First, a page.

TP: A lot of your work centres around issues of idenitity, particularly self-identity, when you yourself feature in the films, or when there are monologues or external music on the soundtrack. Would that be correct to say? Is that a conscious thing, or is it more an organic thing coming from your process?

ELS: It would be correct, and I am quite aware of it, but when I look back on my work I see it as more of a scrap-book or diary into the past few years, and I don't think it's either deliberate or indeliberate, because I don't particularly like my image being recorded in a pretentious way, I just think I can learn a lot about observation and image capture if I can experiment with myself or my 'image' on a particular day - and I know how to look into a lens as well as staring down the barrel myself. It's like when writers say 'write about what you know'... Another reason is because it's sometimes very hard to get things done when relying on other people, or being let down by people with no lasting motivation. I love collaborating, and have found people (although very few) that I can instantly 'click' with to make something 'work' and I really enjoy the strictness of working together with someone. But I'm completely happy to write, direct, shoot, model, edit, record sound and produce if I need to...and then face the decision of how to write my name in the credits when it comes to it...

TP: What is your favourite moment (or moments) from your films?

ELS: For me, there are actually very few. When enjoyment comes along it's the most amazing feeling, but most of the time I'm completely terrified, whether on a very miniscule personal scale or on a larger platform... I try not to let it get in the way and rarely show it, but someone once said a similar thing to me that completely made sense, the wanted to be a cinematographer (and were probably a lot closer than they thought) but they would always say they were scared of 'the camera', and I think it's true of a lot of great artists - there's definitely a difference between pretending to be cocky and actually being an idiot. There are good moments though, on a rare occasion when I can honestly say I'm completely happy with the result of a film or photograph, or at least happy with what I've learnt, it's mostly just a very short term feeling (until you sit down and look back at what you've done and nostalgia kicks in) because the next day you'll probably be working on something completely new and starting the cycle again...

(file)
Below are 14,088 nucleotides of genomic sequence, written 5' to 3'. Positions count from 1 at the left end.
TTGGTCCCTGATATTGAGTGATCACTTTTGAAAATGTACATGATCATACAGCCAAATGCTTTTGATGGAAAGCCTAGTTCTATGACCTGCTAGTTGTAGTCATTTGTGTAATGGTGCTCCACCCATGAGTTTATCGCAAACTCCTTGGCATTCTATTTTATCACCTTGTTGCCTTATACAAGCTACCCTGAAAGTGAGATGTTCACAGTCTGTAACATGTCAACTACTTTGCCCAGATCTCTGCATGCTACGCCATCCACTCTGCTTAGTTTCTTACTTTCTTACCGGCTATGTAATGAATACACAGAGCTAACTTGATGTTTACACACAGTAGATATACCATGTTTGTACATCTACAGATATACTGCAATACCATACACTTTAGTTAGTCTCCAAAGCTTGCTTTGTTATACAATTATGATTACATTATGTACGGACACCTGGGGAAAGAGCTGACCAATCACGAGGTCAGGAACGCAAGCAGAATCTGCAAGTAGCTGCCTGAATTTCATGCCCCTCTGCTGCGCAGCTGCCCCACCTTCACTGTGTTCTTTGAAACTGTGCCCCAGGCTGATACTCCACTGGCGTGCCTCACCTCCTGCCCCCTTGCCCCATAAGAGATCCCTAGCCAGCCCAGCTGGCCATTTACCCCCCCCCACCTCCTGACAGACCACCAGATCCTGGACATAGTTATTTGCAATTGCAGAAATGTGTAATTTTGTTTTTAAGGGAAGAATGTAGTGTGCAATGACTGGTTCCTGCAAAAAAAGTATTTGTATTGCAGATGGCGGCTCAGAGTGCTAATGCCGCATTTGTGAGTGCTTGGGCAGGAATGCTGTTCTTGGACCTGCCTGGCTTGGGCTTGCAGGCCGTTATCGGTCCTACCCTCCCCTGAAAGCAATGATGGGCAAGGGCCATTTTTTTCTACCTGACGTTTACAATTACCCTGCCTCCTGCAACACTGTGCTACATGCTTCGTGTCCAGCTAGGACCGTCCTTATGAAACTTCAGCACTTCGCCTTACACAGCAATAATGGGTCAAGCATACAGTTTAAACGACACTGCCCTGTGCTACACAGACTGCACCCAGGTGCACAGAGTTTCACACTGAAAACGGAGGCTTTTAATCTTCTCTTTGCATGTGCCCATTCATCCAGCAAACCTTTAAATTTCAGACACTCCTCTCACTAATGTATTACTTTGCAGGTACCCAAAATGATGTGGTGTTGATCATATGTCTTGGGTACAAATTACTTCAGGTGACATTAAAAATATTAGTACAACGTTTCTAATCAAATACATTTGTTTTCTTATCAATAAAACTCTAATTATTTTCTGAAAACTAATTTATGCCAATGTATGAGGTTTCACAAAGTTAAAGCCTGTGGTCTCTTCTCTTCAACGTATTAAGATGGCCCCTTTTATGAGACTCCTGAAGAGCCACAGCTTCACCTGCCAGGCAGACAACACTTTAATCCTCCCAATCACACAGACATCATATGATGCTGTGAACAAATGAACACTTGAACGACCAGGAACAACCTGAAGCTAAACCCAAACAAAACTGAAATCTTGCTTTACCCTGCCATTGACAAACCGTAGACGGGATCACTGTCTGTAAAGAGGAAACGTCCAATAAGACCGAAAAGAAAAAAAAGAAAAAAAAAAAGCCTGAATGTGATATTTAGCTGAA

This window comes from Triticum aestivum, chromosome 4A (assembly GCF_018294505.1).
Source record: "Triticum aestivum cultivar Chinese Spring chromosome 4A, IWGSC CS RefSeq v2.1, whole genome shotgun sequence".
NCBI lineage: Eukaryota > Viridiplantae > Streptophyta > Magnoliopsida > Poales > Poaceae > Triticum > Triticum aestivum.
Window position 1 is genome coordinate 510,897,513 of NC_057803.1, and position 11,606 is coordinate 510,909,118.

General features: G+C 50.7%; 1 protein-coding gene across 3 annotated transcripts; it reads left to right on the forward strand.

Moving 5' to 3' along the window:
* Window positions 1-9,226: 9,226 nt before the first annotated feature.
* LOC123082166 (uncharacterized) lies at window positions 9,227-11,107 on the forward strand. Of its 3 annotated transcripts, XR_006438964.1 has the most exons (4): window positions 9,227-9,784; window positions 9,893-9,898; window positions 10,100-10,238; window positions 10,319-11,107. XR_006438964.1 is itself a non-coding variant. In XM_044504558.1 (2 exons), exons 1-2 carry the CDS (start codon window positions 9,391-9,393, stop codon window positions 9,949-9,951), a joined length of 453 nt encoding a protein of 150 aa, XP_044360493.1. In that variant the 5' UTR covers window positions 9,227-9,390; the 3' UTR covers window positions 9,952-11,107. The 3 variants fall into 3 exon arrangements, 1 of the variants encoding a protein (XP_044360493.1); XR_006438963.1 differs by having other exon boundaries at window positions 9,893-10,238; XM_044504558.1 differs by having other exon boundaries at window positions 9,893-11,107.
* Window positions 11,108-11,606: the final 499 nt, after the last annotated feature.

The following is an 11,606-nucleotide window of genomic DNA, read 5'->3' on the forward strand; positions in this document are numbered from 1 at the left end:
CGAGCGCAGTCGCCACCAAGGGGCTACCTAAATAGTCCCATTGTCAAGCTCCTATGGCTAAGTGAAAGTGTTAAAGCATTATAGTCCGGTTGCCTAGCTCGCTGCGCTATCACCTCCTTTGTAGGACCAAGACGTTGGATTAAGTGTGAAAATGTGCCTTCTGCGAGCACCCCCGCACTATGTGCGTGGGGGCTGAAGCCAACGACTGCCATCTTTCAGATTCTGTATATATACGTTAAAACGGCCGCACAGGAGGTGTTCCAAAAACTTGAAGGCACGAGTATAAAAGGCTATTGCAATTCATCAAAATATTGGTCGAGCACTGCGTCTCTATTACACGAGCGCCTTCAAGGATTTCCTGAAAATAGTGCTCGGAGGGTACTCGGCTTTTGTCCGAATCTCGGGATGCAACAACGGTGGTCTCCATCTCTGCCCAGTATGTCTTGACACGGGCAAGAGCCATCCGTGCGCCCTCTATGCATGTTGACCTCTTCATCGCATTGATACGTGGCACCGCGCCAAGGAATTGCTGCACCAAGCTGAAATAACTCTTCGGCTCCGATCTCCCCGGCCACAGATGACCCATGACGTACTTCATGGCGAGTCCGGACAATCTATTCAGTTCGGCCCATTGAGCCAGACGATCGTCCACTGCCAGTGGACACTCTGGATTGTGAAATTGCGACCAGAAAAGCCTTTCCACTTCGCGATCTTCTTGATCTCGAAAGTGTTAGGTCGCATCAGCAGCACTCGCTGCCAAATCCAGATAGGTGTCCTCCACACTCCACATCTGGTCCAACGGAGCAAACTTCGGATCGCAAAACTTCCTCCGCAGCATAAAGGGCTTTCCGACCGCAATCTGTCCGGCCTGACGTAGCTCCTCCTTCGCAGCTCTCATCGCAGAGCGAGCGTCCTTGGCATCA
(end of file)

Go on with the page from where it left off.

TP: Why did you approach Rich Mix to run the Short Film Sessions, and how have you found curating a film night?

ELS: Rich Mix actually approached me at the beginning of the summer last year, I had some ties witht he place for some work I was trying to apply for, but the Short Film Sessions were really just given to me as 'a free monthly film night in the new bar,' that I had the chance to transform. I was lucky to mainly be given the freedom to do what I wanted - again on my own, but in quite a professional space, but it was so much hard work looking at film from the curator's point of view as well as the maker's. I've stopped for the summer months to finish off some work I did for the East End Film Festival, as well as tie up some loose ends with some of my own work (including some new pieces!) but I did really enjoy the work I put in for the sessions and met a lot of film-makers I would never have had the chance to meet, including a very talented friend, Miss Ellen Rogers. And I was really lucky to be a bit cheeky and get in contact with some of my favourite influences, including Stefanie Schneider, Tony Hill and the really exciting premiere I programmed for Tim Walker.

TP: What are you working on next? And where do you hope things will head?

ELS: I'm getting a lot better, but I find it quite hard to go from start to finish with a project in a broadcastable sense. I experiment with so many ideas and techniques that I often happen to turn into very mixed medium pieces which can work out, but at the same time I'm trying my hardest to work on one project at a time, as opposed to 3 or 4... I love visual scrapbooking, cine-collage and archiving so I always have lots of little ideas that I'll develop into short films or stills projects; at the moment I'm working on another audio/visual project with musicians Goodnight And I Wish*, a personal narrative film about an old lady with lucid dreams of her past, and a short film about a magical fish that lives in my sink. I'mm getting quite a good response from entering films into festivals and screenings, particularly my shorts The Midnight Pen-pal and Who Would Have Guessed? and festivals have always been a good step into the future for me. I'd relaly like to begin to work in more of a broadcastable and exhibitive sense. I'm very excited about a nerly finished set of colour prints and short, starring Princess Julia, and shot in Dungeness, which I'd like to exhibit in the next few months. I just want to make films, and make the films I want to make, I'd be really unhappy working as a focus puller for many years to come, to then regret working as somebody else's eyes...

No comments:

Post a Comment